Where is my package?! Online sellers clearly want to vent about late shipments - a seller turned to the Ecommerce EKG board
to report a problem, and it's gaining traction.
"Having problems with many delays and miss-directs of 1st Class Parcels. Items are taking 10 days across the US. Customers want to know where is my package?"
Another seller opened an EKG report
today to report problems with the USPS SouthEast Texas HOUSTON Regional Sorting Center.
With Christmas a week away, the pressure is on sellers, who are caught not only between the shipping carrier and the customer, but often the marketplace as well. In eBay's case, it displays estimated delivery dates that may not be realistic even at the best of times.
It's not just shipping. We've heard from sellers who have sent inventory to Amazon warehouses through the FBA program that have yet to be processed. One seller said Amazon keeps emailing sellers auto emails, "Keep sufficient FBA inventory on these items during the holidays".
They asked, "Why does Amazon have them system emailing still to send in FBA goods for the holidays when they are so backed up on receiving goods into FBA?"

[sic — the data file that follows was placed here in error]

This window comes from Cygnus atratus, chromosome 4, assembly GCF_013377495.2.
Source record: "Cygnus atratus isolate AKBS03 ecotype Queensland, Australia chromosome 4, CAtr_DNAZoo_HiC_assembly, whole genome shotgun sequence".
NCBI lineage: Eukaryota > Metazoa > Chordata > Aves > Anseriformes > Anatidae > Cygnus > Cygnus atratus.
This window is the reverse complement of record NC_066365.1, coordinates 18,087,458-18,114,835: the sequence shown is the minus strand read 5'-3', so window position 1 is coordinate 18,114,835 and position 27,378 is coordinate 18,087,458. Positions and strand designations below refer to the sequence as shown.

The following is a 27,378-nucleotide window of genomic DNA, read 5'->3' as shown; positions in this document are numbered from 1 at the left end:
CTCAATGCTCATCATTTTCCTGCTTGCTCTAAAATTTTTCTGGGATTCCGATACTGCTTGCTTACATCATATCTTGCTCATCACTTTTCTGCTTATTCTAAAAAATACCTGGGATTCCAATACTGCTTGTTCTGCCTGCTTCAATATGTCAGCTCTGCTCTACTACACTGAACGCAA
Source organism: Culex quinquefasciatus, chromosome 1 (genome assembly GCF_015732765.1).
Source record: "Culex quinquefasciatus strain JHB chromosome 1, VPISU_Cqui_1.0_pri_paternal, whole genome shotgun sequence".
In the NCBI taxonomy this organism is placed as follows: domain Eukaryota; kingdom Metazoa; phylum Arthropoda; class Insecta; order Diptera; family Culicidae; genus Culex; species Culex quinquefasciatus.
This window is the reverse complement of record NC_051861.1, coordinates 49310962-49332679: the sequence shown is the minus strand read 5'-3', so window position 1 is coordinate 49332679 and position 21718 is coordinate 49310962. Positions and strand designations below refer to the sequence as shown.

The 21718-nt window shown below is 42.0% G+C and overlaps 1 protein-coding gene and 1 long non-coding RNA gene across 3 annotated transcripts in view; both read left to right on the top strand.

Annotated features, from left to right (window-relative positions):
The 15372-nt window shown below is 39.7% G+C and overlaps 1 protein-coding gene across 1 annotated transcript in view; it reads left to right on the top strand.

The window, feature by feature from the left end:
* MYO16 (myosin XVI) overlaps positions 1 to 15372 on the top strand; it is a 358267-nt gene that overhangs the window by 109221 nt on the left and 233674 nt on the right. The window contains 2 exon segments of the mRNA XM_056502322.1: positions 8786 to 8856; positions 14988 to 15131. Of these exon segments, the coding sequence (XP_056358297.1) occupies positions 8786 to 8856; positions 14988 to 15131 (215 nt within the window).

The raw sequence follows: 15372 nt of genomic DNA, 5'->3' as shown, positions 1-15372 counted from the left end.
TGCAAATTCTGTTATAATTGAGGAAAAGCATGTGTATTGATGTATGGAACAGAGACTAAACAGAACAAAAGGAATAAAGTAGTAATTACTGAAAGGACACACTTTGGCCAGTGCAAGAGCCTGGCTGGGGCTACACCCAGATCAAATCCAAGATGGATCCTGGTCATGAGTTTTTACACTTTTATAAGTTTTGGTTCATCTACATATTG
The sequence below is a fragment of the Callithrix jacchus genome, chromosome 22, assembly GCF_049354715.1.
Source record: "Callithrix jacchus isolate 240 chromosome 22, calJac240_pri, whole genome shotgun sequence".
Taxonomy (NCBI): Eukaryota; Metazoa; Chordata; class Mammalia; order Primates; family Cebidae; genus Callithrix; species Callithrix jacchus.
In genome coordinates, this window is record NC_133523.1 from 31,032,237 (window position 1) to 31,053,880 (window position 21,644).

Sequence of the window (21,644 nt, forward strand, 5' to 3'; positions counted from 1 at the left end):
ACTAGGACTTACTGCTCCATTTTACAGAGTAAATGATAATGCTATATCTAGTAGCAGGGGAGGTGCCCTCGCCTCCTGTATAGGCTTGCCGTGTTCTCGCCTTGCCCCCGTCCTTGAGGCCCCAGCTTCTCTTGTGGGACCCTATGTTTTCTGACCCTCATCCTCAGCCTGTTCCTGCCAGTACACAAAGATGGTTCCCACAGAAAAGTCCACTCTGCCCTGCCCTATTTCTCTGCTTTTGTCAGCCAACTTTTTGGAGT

What do you do to cope with delayed deliveries and cranky customers, and what are your pet peeves as the holiday pressure intensifies?
ALERT 12/18/15: Retail newcomer Jet.com, hyped as an Amazon-killer and valued at $1.5 billion, is now warning customers it can no longer guarantee delivery of orders by December 25 due to "nationwide shipping delays." Here's the message:
"This year's holiday gift rush has led to nationwide shipping delays that have affected many of our fulfillment partners. We are committed to creating the best possible experience for our customers, so we wanted to let you know that we can no longer confidently guarantee delivery by December 25th for any items not flagged as eligible for 2-day delivery. Thanks for shopping with us as we go through our very first holiday season. Whether it be this year or next, we hope to see you here again soon."
EcommerceBytes advice to readers: Set customer expectations when processing orders from now until Christmas or face the possible wrath of disappointed shoppers like Charlie Brown, pictured above looking in his empty mailbox for his online orders.